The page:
A market review based on interviews with 13 top level private sector service providers has given an in-depth insight into the local government highways sector.
Seen by Highways, the review was commissioned by seven county and unitary local authority members and carried out by Proving Services, which runs the Future Highways Research Group (FHRG) under a partnership agreement with ADEPT.
The research document outlines responses across a range of key issues including procurement, financial management, behaviours, and future challenges.
It paints a picture of an attractive but underfunded sector often unable to choose projects and plans of best value and an industry that wants greater recognition that highways infrastructure 'is an asset, not just an operational cost, the value of which should be maximised'.
At least 24 local highways authorities will be coming to the end of their current delivery arrangements within the next five years.
Highways is still an attractive market for the private sector; however a few providers were considering moving out of the business, while the majority said they 'would be increasingly selective as to which contracts they bid for'.
All providers stressed the need for an ‘intelligent client’; a cohesive client team with strong leadership; a good understanding of the asset and a clear and realistic asset management strategy.
'It is essential that these plans are reality-checked against the budget and the resources available to undertake the work,' the report states.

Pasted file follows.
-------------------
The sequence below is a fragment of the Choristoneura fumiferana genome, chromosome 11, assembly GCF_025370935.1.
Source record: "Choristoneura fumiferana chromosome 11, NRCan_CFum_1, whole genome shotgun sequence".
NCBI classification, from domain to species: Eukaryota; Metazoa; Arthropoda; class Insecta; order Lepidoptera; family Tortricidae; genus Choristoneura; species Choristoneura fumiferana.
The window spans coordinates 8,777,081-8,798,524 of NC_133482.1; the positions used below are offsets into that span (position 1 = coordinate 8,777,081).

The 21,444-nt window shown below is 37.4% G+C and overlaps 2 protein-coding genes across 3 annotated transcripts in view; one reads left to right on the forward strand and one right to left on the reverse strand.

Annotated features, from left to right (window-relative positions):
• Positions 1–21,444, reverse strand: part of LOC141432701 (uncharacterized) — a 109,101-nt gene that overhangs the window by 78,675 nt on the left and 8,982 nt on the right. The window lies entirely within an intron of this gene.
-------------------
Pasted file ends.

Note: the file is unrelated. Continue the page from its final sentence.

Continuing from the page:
Providers wanted to move away from transactional relationships and are primarily seeking to build 'truly collaborative and strategic partnerships' under an outcomes-based agreement with a fair and proportionate allocation of risk and reward, agreed through the contract terms and conditions.
There was a general consensus that 'an integrated or small number of single providers, working as a collaborative partnership, provides the best opportunity to exploit innovation and new technologies, and access specialist skills and additional capacity'.
Factors that influence the decision to bid include:
- the reputation and calibre of the highways authority
- the willingness and ability to build a true collaborative and strategic partnership
- the offer of an outcomes-based agreement. The majority of providers did not want to engage in a transactional relationship and contract
- the understanding and allocation of risk, and the ability of the provider to control or influence the decisions or outcomes that can mitigate the risks
- The proposed level and stability of funding
- The scope and scale of services on offer. Several providers were not interested in bidding for a narrow scope
- The length of contract, ideally 8-10 years. The longer the contract the greater the opportunity and incentive to invest in innovation
- The geographical location of the authority in proximity to current operations (important for around half of the providers).
- Early engagement and consultation by the authority with the market, and the quality of dialogue during the procurement process
- Timing with other active contracts or bids
Owing to the cost and effort required to bid, several providers only planned to bid for up to three tenders per year with a target win-rate of 1:2, and one provider plans to target only one authority per year.
'Given the number of authorities coming to market, there is a real risk that some authorities may have a very limited number of bid responses (or none) based or the criteria specified above,' the review states.